Earth may be on the brink of a sixth mass extinction on the scale of the apocalyptic event that wiped out the dinosaurs.
The researchers say that unless action is taken now to reverse the harmful effects of human activity on eco-systems, a full-blown mass extinction could occur within a few centuries. Recovery from such an event, which could eradicate more than three-quarters of all life on Earth, may then take millions of years. Only five previous mass extinctions have occurred in the last 540million years. They are classified as the Ordovician event (443million years ago); the Devonian event (359million years ago); the Permian event (251million years ago); the Triassic event (200million years ago) and the Cretaceous event (65million years ago). The last mass extinction, thought to have been triggered by a meteor impact in Mexico, was marked by the loss of 76 per cent of species including the dinosaurs.
A new study of mammal populations raises the alarming prospect of a sixth mass extinction, this one a direct result of the effect humans are having on the planet. Scientists in the U.S. compared extinction rates from the fossil record with the speed at which mammals are vanishing today. Within the past 500 years, it is estimated that at least 80 species of mammals have become extinct out of a starting total of 5,570 species. This compares with an average extinction rate for mammals of less than two species disappearing every million years. The findings are published in the journal Nature.
‘It looks like modern extinction rates resemble mass extinction rates, even after setting a high bar on defining mass extinction,’ said lead researcher Professor Anthony Barnosky, from the University of California at Berkeley. He added: ‘If currently threatened species – those officially classed as critically endangered, endangered and vulnerable – actually went extinct, and that rate of extinction continued, the sixth mass extinction could arrive within as little as three to 22 centuries.’ Scientists believe humans are causing the sixth mass extinction by fragmenting habitats, introducing non-native species, spreading diseases, killing species, and changing the climate. But Professor Barnosky said it was not too late to prevent the loss of species reach an extinction ‘tipping point’.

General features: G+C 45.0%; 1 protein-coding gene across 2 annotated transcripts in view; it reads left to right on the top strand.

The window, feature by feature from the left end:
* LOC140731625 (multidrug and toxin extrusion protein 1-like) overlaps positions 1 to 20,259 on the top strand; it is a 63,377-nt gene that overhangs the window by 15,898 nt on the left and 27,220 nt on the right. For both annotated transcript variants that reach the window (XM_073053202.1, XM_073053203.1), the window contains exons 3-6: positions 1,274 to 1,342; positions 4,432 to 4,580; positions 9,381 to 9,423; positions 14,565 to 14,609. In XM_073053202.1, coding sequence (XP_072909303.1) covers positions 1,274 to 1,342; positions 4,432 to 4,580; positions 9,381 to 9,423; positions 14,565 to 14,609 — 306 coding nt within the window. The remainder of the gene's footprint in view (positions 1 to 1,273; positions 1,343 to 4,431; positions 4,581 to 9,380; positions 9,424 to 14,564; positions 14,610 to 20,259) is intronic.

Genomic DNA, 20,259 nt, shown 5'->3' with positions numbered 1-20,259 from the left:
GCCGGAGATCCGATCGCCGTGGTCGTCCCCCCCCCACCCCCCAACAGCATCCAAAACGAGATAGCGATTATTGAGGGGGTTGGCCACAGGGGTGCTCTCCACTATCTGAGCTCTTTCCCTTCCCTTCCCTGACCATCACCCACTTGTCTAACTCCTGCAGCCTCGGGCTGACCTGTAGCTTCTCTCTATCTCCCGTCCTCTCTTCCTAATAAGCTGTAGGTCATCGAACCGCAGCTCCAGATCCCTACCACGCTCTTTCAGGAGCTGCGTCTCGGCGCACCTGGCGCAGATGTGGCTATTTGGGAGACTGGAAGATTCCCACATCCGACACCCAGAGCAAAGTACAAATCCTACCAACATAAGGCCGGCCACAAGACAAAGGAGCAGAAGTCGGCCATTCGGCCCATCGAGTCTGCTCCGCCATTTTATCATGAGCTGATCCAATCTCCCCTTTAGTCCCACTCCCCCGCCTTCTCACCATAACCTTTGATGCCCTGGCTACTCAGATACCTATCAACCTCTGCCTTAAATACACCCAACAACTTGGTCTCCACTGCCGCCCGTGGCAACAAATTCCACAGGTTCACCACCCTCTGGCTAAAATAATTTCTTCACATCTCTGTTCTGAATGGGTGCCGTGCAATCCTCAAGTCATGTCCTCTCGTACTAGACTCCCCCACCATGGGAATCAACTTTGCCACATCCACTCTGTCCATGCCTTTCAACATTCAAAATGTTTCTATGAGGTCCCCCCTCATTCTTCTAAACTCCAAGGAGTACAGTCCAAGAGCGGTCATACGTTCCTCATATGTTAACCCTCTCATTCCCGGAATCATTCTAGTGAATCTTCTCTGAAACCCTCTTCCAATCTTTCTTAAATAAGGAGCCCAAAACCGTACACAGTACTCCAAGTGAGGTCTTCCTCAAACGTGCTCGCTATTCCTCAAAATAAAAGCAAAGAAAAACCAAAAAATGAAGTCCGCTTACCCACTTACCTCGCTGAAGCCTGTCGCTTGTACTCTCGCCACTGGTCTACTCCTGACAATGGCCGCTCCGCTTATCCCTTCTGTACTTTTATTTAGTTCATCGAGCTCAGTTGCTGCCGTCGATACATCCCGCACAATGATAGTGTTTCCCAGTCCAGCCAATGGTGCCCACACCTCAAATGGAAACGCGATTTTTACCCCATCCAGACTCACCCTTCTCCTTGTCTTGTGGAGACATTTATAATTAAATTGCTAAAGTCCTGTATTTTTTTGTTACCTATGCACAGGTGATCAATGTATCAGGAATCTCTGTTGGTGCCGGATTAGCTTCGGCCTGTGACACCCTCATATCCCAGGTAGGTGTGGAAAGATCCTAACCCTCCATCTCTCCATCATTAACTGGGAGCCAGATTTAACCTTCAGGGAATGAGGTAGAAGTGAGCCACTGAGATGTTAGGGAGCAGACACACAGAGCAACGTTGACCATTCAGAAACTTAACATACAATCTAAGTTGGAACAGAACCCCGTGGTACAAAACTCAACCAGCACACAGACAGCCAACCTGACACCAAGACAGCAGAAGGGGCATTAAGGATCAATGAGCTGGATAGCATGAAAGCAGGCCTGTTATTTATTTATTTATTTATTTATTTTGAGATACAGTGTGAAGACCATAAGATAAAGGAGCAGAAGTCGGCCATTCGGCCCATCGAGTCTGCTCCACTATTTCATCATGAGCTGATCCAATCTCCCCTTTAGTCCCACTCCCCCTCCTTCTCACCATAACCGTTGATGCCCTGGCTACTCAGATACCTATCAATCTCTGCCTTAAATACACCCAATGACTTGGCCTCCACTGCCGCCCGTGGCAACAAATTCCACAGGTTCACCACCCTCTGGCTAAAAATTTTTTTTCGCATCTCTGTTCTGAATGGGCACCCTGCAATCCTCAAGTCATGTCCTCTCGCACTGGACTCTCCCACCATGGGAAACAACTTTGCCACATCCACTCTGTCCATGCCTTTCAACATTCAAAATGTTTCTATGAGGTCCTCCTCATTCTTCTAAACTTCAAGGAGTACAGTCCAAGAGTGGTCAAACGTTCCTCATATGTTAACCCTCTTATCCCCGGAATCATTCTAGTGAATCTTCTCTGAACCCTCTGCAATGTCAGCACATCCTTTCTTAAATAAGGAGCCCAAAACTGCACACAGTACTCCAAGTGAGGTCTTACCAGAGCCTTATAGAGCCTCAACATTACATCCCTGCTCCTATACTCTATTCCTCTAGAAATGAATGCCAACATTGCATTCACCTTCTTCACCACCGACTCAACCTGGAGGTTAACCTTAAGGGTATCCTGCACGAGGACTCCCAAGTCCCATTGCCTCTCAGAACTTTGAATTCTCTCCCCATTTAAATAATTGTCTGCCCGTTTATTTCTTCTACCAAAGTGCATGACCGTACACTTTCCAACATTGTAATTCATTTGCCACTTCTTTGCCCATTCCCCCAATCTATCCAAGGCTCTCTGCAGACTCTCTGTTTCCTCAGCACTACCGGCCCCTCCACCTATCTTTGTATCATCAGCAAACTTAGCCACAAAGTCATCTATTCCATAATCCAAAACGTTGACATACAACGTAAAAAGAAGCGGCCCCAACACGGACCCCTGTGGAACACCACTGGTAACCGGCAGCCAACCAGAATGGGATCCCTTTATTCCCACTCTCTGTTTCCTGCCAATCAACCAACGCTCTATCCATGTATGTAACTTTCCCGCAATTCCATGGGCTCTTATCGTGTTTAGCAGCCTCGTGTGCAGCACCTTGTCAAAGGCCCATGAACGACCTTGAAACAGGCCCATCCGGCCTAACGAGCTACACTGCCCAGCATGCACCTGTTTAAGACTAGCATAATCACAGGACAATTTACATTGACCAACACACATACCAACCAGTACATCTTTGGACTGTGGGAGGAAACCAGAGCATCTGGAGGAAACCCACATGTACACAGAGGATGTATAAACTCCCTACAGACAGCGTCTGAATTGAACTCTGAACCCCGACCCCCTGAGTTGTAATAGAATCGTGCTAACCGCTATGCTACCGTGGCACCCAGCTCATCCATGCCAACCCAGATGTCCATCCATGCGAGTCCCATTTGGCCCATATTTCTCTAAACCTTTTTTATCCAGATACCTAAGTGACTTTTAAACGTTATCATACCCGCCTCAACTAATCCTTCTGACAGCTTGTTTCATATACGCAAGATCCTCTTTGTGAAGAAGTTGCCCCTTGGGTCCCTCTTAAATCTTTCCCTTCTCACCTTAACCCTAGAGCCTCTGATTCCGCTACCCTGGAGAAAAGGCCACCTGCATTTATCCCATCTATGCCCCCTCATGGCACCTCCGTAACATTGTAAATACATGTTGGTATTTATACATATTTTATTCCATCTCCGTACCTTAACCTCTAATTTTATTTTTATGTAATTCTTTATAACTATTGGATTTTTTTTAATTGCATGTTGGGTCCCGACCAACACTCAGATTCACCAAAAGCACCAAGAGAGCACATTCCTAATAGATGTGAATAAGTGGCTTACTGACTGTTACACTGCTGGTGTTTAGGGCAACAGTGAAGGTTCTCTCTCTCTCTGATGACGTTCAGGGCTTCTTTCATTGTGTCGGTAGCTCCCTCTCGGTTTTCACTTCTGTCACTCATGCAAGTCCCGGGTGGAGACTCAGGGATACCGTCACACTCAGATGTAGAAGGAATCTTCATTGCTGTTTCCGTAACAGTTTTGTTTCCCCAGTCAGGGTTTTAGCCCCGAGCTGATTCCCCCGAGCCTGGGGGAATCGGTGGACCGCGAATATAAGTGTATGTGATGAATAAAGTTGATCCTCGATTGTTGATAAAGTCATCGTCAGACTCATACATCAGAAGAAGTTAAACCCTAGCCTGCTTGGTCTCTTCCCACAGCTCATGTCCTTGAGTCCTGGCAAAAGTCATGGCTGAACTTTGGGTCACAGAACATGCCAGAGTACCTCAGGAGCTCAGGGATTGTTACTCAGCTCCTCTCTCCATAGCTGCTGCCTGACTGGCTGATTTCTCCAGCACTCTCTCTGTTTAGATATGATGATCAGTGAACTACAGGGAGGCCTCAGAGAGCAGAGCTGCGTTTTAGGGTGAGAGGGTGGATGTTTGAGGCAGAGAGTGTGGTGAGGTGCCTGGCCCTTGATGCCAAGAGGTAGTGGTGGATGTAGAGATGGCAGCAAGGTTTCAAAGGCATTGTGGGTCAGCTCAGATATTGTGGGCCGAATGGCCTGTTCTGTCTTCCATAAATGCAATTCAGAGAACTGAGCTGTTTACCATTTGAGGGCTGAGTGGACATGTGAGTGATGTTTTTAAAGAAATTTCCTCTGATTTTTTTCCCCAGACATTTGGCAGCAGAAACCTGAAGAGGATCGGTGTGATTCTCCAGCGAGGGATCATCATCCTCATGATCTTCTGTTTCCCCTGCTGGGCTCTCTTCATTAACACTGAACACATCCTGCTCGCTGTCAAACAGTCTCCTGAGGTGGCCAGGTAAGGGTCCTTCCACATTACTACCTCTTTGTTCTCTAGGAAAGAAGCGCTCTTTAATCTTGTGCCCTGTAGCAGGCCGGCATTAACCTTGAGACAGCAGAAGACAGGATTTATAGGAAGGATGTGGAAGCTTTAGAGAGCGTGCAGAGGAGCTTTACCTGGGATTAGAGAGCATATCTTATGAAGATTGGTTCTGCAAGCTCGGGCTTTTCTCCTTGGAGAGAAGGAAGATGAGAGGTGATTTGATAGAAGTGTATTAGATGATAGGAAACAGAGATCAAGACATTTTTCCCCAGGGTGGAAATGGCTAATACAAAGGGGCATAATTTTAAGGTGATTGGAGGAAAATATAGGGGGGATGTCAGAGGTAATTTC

‘So far, only 1 percent to 2 percent of all species have gone extinct in the groups we can look at clearly, so by those numbers, it looks like we are not far down the road to extinction. We still have a lot of Earth’s biota to save. It’s very important to devote resources and legislation toward species conservation if we don’t want to be the species whose activity caused a mass extinction.’ – Professor Barnosky
‘The modern global mass extinction is a largely unaddressed hazard of climate change and human activities. Its continued progression, as this paper shows, could result in unforeseen – and irreversible – negative consequences to the environment and to humanity.’
Richard Lane, programme director at the U.S. National Science Foundation’s Division of Earth Sciences, which funded the study
Has the Earth’s sixth mass extinction already arrived? @ Nature Journal
Quarter of mammals ‘face extinction’ @ BBC
Scientists agree world faces mass extinction @ CNN
The Earth’s 6th Great Mass Extinction is Occurring as You Read This @Daily Galaxy
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